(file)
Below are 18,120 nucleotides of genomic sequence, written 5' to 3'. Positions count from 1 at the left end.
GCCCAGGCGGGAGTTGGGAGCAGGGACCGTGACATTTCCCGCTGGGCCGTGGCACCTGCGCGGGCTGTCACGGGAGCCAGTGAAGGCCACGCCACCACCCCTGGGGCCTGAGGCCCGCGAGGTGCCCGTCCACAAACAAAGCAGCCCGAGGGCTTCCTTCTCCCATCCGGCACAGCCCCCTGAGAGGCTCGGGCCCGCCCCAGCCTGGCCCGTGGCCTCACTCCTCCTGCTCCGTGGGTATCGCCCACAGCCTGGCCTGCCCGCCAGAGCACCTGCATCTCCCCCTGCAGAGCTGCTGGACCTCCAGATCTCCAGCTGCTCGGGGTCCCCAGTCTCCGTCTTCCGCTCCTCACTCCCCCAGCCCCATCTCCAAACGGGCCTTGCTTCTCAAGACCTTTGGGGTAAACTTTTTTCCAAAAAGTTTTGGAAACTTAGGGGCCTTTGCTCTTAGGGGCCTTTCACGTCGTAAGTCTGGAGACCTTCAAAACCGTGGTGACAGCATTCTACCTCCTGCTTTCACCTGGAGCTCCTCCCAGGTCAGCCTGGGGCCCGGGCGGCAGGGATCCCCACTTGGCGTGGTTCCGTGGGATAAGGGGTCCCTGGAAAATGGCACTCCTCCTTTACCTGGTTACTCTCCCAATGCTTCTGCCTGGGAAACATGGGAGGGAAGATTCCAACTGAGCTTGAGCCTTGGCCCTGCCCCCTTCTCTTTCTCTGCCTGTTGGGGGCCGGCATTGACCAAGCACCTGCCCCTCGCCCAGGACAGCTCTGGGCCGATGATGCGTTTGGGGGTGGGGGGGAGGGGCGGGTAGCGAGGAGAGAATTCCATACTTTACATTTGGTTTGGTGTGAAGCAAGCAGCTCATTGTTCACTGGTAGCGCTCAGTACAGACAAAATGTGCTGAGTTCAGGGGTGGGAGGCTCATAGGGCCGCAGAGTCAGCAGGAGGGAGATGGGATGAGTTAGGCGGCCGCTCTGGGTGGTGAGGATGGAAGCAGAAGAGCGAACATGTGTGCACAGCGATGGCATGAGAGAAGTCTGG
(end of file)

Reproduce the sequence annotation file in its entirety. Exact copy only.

Below are 18,120 nucleotides of genomic sequence, written 5' to 3'. Positions count from 1 at the left end.
GCCCAGGCGGGAGTTGGGAGCAGGGACCGTGACATTTCCCGCTGGGCCGTGGCACCTGCGCGGGCTGTCACGGGAGCCAGTGAAGGCCACGCCACCACCCCTGGGGCCTGAGGCCCGCGAGGTGCCCGTCCACAAACAAAGCAGCCCGAGGGCTTCCTTCTCCCATCCGGCACAGCCCCCTGAGAGGCTCGGGCCCGCCCCAGCCTGGCCCGTGGCCTCACTCCTCCTGCTCCGTGGGTATCGCCCACAGCCTGGCCTGCCCGCCAGAGCACCTGCATCTCCCCCTGCAGAGCTGCTGGACCTCCAGATCTCCAGCTGCTCGGGGTCCCCAGTCTCCGTCTTCCGCTCCTCACTCCCCCAGCCCCATCTCCAAACGGGCCTTGCTTCTCAAGACCTTTGGGGTAAACTTTTTTCCAAAAAGTTTTGGAAACTTAGGGGCCTTTGCTCTTAGGGGCCTTTCACGTCGTAAGTCTGGAGACCTTCAAAACCGTGGTGACAGCATTCTACCTCCTGCTTTCACCTGGAGCTCCTCCCAGGTCAGCCTGGGGCCCGGGCGGCAGGGATCCCCACTTGGCGTGGTTCCGTGGGATAAGGGGTCCCTGGAAAATGGCACTCCTCCTTTACCTGGTTACTCTCCCAATGCTTCTGCCTGGGAAACATGGGAGGGAAGATTCCAACTGAGCTTGAGCCTTGGCCCTGCCCCCTTCTCTTTCTCTGCCTGTTGGGGGCCGGCATTGACCAAGCACCTGCCCCTCGCCCAGGACAGCTCTGGGCCGATGATGCGTTTGGGGGTGGGGGGGAGGGGCGGGTAGCGAGGAGAGAATTCCATACTTTACATTTGGTTTGGTGTGAAGCAAGCAGCTCATTGTTCACTGGTAGCGCTCAGTACAGACAAAATGTGCTGAGTTCAGGGGTGGGAGGCTCATAGGGCCGCAGAGTCAGCAGGAGGGAGATGGGATGAGTTAGGCGGCCGCTCTGGGTGGTGAGGATGGAAGCAGAAGAGCGAACATGTGTGCACAGCGATGGCATGAGAGAAGTCTGG